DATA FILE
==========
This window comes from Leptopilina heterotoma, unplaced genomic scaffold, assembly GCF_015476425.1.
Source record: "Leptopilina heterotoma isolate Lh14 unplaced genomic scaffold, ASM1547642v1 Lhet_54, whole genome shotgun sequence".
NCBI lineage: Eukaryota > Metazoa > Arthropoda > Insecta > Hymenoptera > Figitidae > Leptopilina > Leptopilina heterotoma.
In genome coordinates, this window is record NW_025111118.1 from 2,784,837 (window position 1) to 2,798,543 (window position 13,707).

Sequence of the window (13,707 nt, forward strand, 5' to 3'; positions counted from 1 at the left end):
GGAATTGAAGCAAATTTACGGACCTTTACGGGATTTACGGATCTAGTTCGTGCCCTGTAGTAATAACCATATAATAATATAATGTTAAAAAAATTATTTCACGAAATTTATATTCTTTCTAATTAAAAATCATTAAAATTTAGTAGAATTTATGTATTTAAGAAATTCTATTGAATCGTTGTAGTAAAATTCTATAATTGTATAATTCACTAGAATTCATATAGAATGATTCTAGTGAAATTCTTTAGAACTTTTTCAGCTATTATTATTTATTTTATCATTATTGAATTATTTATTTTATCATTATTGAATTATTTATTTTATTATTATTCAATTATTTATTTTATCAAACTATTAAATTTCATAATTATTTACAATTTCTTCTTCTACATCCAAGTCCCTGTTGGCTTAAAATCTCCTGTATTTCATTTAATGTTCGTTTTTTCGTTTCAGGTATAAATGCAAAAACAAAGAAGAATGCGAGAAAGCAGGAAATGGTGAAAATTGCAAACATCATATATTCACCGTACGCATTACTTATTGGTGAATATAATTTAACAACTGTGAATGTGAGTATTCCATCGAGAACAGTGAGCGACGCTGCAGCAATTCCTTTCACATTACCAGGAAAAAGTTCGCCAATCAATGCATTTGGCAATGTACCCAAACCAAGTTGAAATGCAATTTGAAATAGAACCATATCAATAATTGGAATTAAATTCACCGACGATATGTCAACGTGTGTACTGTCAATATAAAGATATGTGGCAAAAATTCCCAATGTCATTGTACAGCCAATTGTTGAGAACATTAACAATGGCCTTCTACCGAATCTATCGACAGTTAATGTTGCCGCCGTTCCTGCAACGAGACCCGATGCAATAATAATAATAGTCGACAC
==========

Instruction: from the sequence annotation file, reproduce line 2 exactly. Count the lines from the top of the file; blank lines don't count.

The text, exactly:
Source record: "Leptopilina heterotoma isolate Lh14 unplaced genomic scaffold, ASM1547642v1 Lhet_54, whole genome shotgun sequence".